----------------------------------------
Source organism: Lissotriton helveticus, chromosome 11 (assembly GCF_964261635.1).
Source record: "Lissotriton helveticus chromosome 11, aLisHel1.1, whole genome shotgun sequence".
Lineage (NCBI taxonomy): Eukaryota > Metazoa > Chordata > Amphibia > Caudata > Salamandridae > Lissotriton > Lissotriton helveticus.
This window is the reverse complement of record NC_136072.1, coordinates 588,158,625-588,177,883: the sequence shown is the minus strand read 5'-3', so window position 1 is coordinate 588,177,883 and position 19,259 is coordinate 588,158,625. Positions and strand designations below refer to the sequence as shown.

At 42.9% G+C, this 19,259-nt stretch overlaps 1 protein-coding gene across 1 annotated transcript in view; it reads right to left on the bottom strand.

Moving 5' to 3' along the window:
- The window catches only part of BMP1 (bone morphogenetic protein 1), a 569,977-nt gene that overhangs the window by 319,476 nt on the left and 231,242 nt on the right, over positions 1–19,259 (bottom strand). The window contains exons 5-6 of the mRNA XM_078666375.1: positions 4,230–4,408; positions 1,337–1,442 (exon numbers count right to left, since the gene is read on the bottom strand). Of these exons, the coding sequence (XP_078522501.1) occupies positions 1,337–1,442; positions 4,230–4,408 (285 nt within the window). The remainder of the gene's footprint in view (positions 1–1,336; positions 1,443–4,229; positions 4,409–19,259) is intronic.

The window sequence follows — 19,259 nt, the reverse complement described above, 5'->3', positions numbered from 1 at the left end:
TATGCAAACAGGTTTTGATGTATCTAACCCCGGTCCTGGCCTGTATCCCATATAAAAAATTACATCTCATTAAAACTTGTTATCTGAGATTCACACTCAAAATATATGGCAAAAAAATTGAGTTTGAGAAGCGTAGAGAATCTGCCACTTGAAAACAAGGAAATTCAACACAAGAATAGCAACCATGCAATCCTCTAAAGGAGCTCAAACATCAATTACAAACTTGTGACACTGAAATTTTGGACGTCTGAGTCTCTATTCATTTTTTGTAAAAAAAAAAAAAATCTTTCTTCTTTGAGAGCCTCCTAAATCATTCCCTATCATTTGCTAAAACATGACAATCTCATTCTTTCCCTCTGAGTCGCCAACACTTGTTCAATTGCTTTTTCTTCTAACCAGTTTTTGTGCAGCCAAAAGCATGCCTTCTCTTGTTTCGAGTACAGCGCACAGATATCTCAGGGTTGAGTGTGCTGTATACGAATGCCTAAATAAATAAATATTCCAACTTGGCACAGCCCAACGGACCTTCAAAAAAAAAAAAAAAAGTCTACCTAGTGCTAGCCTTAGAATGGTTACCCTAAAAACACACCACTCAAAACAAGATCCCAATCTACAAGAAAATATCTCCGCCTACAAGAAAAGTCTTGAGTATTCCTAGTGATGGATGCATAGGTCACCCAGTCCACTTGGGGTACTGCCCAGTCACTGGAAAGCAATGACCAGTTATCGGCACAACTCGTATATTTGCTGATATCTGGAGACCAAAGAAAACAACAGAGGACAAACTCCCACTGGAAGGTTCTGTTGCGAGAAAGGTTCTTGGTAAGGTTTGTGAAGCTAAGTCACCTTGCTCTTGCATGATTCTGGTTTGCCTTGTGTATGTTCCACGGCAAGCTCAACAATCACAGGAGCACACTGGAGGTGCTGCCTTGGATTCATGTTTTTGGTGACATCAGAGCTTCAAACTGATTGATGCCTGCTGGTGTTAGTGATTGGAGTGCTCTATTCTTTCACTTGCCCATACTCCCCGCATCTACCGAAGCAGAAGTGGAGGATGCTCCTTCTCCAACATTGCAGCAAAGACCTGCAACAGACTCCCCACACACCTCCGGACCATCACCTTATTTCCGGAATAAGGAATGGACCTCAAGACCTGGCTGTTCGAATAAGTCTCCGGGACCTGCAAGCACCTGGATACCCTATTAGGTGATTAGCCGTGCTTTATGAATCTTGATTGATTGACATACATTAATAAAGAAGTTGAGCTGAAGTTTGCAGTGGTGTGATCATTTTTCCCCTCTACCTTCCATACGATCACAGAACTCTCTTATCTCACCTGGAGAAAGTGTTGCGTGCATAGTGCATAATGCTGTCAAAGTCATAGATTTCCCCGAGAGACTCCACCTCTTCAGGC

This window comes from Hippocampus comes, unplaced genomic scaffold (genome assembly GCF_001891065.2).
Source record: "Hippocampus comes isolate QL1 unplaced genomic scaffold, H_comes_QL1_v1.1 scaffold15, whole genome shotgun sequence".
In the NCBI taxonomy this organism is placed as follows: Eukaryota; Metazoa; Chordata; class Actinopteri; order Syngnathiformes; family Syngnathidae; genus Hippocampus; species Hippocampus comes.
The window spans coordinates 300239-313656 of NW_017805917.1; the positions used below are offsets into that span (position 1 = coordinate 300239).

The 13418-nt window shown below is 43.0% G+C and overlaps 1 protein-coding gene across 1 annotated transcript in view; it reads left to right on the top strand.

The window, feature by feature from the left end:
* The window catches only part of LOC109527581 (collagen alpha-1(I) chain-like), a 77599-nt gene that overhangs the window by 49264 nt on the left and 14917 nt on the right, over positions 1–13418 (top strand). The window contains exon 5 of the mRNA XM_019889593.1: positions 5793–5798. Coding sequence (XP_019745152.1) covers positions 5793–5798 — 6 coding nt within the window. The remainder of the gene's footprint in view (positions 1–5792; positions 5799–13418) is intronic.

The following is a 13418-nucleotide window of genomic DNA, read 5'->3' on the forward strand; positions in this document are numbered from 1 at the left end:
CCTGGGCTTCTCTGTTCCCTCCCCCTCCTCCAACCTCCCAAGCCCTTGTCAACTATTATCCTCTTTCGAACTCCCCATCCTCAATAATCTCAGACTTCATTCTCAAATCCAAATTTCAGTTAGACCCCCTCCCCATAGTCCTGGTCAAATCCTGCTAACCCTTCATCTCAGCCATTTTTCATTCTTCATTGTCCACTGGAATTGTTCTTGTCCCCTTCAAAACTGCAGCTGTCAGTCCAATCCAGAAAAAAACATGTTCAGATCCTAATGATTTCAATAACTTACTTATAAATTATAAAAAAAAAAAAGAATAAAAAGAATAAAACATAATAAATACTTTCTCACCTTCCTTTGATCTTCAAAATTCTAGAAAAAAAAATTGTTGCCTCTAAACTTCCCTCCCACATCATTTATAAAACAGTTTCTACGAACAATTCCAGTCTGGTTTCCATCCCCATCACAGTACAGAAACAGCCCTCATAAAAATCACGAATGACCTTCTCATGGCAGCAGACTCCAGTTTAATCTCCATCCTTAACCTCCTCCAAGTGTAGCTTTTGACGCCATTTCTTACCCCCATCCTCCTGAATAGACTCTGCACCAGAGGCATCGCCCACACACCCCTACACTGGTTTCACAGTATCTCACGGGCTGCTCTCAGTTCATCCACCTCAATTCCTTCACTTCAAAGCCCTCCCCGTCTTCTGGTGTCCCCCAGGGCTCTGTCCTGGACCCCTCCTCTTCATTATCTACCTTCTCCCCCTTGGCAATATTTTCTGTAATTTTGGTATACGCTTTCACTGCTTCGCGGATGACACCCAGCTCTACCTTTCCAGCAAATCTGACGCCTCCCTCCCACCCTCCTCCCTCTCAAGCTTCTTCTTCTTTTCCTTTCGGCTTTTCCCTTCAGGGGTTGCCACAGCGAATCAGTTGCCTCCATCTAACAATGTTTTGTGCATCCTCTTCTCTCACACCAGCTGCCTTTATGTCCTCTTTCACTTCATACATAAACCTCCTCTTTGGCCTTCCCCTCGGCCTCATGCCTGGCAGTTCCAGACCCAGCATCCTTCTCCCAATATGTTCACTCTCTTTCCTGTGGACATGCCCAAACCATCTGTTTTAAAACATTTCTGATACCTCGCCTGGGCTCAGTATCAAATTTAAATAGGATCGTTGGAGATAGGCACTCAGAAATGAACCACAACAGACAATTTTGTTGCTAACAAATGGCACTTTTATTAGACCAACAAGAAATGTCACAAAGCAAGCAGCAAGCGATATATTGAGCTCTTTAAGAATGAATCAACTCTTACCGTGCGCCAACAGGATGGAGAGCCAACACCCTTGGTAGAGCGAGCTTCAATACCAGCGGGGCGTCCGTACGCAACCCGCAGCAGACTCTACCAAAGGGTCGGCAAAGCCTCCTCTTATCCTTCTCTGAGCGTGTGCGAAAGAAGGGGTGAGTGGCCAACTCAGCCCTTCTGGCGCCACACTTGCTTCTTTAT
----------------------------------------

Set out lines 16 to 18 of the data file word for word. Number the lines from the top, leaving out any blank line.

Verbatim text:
* The window catches only part of LOC109527581 (collagen alpha-1(I) chain-like), a 77599-nt gene that overhangs the window by 49264 nt on the left and 14917 nt on the right, over positions 1–13418 (top strand). The window contains exon 5 of the mRNA XM_019889593.1: positions 5793–5798. Coding sequence (XP_019745152.1) covers positions 5793–5798 — 6 coding nt within the window. The remainder of the gene's footprint in view (positions 1–5792; positions 5799–13418) is intronic.

The following is a 13418-nucleotide window of genomic DNA, read 5'->3' on the forward strand; positions in this document are numbered from 1 at the left end:
CCTGGGCTTCTCTGTTCCCTCCCCCTCCTCCAACCTCCCAAGCCCTTGTCAACTATTATCCTCTTTCGAACTCCCCATCCTCAATAATCTCAGACTTCATTCTCAAATCCAAATTTCAGTTAGACCCCCTCCCCATAGTCCTGGTCAAATCCTGCTAACCCTTCATCTCAGCCATTTTTCATTCTTCATTGTCCACTGGAATTGTTCTTGTCCCCTTCAAAACTGCAGCTGTCAGTCCAATCCAGAAAAAAACATGTTCAGATCCTAATGATTTCAATAACTTACTTATAAATTATAAAAAAAAAAAAGAATAAAAAGAATAAAACATAATAAATACTTTCTCACCTTCCTTTGATCTTCAAAATTCTAGAAAAAAAAATTGTTGCCTCTAAACTTCCCTCCCACATCATTTATAAAACAGTTTCTACGAACAATTCCAGTCTGGTTTCCATCCCCATCACAGTACAGAAACAGCCCTCATAAAAATCACGAATGACCTTCTCATGGCAGCAGACTCCAGTTTAATCTCCATCCTTAACCTCCTCCAAGTGTAGCTTTTGACGCCATTTCTTACCCCCATCCTCCTGAATAGACTCTGCACCAGAGGCATCGCCCACACACCCCTACACTGGTTTCACAGTATCTCACGGGCTGCTCTCAGTTCATCCACCTCAATTCCTTCACTTCAAAGCCCTCCCCGTCTTCTGGTGTCCCCCAGGGCTCTGTCCTGGACCCCTCCTCTTCATTATCTACCTTCTCCCCCTTGGCAATATTTTCTGTAATTTTGGTATACGCTTTCACTGCTTCGCGGATGACACCCAGCTCTACCTTTCCAGCAAATCTGACGCCTCCCTCCCACCCTCCTCCCTCTCAAGCTTCTTCTTCTTTTCCTTTCGGCTTTTCCCTTCAGGGGTTGCCACAGCGAATCAGTTGCCTCCATCTAACAATGTTTTGTGCATCCTCTTCTCTCACACCAGCTGCCTTTATGTCCTCTTTCACTTCATACATAAACCTCCTCTTTGGCCTTCCCCTCGGCCTCATGCCTGGCAGTTCCAGACCCAGCATCCTTCTCCCAATATGTTCACTCTCTTTCCTGTGGACATGCCCAAACCATCTGTTTTAAAACATTTCTGATACCTCGCCTGGGCTCAGTATCAAATTTAAATAGGATCGTTGGAGATAGGCACTCAGAAATGAACCACAACAGACAATTTTGTTGCTAACAAATGGCACTTTTATTAGACCAACAAGAAATGTCACAAAGCAAGCAGCAAGCGATATATTGAGCTCTTTAAGAATGAATCAACTCTTACCGTGCGCCAACAGGATGGAGAGCCAACACCCTTGGTAGAGCGAGCTTCAATACCAGCGGGGCGTCCGTACGCAACCCGCAGCAGACTCTACCAAAGGGTCGGCAAAGCCTCCTCTTATCCTTCTCTGAGCGTGTGCGAAAGAAGGGGTGAGTGGCCAACTCAGCCCTTCTGGCGCCACACTTGCTTCTTTAT